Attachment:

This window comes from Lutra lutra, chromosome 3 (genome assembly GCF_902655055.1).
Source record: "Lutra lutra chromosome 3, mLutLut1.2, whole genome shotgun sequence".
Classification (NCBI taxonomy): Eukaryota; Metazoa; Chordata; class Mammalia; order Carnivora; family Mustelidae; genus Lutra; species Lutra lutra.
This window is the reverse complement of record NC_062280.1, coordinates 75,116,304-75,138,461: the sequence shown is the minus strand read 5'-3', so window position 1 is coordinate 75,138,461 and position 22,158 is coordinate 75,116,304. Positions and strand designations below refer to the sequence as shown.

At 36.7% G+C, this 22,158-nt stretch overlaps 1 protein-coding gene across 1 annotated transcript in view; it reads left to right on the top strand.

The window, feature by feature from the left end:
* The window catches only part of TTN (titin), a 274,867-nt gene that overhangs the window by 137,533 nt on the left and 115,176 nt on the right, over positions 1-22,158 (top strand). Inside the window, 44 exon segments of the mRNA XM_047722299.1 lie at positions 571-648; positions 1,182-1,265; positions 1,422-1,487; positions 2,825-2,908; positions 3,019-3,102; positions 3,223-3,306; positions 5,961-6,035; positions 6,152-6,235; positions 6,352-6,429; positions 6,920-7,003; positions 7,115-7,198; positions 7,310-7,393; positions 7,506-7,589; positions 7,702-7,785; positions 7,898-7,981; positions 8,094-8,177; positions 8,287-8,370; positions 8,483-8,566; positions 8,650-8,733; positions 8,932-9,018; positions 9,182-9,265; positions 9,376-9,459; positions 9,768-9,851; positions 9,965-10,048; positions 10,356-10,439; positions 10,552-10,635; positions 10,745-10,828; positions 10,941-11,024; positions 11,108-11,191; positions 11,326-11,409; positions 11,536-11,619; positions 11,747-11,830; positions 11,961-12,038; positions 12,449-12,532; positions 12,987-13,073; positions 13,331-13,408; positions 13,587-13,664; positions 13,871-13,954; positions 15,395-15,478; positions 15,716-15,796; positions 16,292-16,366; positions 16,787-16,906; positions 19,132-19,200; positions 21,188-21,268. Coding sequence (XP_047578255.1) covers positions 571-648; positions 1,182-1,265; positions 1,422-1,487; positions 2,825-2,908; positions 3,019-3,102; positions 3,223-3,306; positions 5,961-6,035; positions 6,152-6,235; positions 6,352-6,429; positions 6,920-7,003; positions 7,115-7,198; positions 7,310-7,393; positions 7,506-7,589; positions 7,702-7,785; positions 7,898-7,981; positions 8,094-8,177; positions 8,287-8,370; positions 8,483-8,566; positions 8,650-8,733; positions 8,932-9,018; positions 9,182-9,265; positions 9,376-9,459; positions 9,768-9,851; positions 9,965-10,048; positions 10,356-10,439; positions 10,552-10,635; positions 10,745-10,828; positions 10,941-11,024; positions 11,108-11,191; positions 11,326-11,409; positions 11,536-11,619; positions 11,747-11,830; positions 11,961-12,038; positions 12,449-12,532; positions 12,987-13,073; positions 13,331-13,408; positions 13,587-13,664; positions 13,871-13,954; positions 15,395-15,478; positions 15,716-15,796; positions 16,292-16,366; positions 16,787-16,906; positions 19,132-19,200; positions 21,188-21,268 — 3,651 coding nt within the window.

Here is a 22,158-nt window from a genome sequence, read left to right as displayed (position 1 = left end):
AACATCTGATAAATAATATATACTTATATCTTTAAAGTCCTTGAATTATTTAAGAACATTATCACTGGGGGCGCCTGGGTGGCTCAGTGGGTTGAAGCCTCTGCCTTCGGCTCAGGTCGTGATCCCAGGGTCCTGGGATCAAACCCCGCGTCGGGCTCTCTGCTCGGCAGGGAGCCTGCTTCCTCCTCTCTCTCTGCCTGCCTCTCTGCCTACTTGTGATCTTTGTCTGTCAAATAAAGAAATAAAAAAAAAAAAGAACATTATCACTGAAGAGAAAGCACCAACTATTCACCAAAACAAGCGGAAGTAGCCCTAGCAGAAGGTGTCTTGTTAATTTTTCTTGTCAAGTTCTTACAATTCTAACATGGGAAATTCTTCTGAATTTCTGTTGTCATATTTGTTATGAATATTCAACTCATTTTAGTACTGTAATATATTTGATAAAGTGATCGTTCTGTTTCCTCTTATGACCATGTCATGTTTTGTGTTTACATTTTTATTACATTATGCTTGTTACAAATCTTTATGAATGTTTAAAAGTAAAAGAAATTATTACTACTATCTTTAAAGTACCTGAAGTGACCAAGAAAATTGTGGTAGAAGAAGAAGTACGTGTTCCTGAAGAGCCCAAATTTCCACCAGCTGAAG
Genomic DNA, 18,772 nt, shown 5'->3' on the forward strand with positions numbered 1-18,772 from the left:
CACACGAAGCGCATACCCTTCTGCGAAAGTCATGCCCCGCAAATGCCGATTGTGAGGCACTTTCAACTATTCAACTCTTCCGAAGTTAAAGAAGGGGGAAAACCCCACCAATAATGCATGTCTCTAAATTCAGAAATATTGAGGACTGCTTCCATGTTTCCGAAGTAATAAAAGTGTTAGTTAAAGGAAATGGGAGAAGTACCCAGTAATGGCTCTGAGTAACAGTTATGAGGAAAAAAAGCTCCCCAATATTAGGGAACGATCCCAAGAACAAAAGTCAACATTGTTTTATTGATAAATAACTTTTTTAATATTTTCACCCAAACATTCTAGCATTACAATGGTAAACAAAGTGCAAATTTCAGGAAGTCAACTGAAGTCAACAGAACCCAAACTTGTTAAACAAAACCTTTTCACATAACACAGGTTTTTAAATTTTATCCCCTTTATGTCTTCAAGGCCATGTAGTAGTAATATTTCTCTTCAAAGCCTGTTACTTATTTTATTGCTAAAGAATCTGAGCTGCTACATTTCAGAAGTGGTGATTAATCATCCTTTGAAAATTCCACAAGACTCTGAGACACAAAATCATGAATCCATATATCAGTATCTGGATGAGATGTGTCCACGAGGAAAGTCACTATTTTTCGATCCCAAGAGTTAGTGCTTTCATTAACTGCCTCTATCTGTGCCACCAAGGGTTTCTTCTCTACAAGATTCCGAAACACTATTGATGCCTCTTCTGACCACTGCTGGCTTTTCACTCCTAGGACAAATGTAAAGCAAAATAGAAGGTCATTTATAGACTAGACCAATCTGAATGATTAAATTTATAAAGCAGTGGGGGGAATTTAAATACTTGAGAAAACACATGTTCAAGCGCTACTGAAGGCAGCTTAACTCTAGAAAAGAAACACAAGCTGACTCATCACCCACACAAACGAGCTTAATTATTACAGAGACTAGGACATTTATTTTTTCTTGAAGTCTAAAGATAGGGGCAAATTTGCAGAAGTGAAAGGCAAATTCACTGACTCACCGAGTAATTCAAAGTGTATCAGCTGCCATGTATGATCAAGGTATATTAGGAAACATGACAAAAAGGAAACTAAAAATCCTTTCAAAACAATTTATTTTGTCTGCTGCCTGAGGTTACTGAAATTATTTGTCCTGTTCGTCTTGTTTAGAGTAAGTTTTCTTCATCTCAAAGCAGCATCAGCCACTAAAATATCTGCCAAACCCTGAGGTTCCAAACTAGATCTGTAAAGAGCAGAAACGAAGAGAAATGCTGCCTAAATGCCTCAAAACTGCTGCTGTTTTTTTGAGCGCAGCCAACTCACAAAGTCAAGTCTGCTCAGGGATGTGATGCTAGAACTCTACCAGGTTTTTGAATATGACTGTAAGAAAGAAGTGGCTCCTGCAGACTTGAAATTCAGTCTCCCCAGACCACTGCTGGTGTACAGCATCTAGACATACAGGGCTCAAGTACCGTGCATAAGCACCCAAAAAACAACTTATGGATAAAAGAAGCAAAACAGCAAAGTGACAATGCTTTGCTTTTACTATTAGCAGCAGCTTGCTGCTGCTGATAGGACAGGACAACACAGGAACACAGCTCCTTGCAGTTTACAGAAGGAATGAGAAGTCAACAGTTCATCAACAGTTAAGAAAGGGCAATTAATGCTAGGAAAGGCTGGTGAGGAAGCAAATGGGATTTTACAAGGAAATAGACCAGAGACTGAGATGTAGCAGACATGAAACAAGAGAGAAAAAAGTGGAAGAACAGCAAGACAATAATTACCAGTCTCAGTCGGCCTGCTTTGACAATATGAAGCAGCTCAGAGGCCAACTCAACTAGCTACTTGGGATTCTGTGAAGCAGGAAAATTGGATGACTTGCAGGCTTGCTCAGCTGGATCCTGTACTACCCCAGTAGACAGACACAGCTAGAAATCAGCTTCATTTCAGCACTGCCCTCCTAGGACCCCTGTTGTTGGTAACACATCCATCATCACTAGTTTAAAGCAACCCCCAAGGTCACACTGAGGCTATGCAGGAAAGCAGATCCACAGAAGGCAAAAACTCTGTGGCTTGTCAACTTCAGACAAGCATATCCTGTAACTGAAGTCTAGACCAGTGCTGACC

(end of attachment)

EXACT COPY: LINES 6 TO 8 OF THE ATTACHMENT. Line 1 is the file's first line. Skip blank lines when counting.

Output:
The window, feature by feature from the left end:
* The window catches only part of TTN (titin), a 274,867-nt gene that overhangs the window by 137,533 nt on the left and 115,176 nt on the right, over positions 1-22,158 (top strand). Inside the window, 44 exon segments of the mRNA XM_047722299.1 lie at positions 571-648; positions 1,182-1,265; positions 1,422-1,487; positions 2,825-2,908; positions 3,019-3,102; positions 3,223-3,306; positions 5,961-6,035; positions 6,152-6,235; positions 6,352-6,429; positions 6,920-7,003; positions 7,115-7,198; positions 7,310-7,393; positions 7,506-7,589; positions 7,702-7,785; positions 7,898-7,981; positions 8,094-8,177; positions 8,287-8,370; positions 8,483-8,566; positions 8,650-8,733; positions 8,932-9,018; positions 9,182-9,265; positions 9,376-9,459; positions 9,768-9,851; positions 9,965-10,048; positions 10,356-10,439; positions 10,552-10,635; positions 10,745-10,828; positions 10,941-11,024; positions 11,108-11,191; positions 11,326-11,409; positions 11,536-11,619; positions 11,747-11,830; positions 11,961-12,038; positions 12,449-12,532; positions 12,987-13,073; positions 13,331-13,408; positions 13,587-13,664; positions 13,871-13,954; positions 15,395-15,478; positions 15,716-15,796; positions 16,292-16,366; positions 16,787-16,906; positions 19,132-19,200; positions 21,188-21,268. Coding sequence (XP_047578255.1) covers positions 571-648; positions 1,182-1,265; positions 1,422-1,487; positions 2,825-2,908; positions 3,019-3,102; positions 3,223-3,306; positions 5,961-6,035; positions 6,152-6,235; positions 6,352-6,429; positions 6,920-7,003; positions 7,115-7,198; positions 7,310-7,393; positions 7,506-7,589; positions 7,702-7,785; positions 7,898-7,981; positions 8,094-8,177; positions 8,287-8,370; positions 8,483-8,566; positions 8,650-8,733; positions 8,932-9,018; positions 9,182-9,265; positions 9,376-9,459; positions 9,768-9,851; positions 9,965-10,048; positions 10,356-10,439; positions 10,552-10,635; positions 10,745-10,828; positions 10,941-11,024; positions 11,108-11,191; positions 11,326-11,409; positions 11,536-11,619; positions 11,747-11,830; positions 11,961-12,038; positions 12,449-12,532; positions 12,987-13,073; positions 13,331-13,408; positions 13,587-13,664; positions 13,871-13,954; positions 15,395-15,478; positions 15,716-15,796; positions 16,292-16,366; positions 16,787-16,906; positions 19,132-19,200; positions 21,188-21,268 — 3,651 coding nt within the window.

Here is a 22,158-nt window from a genome sequence, read left to right as displayed (position 1 = left end):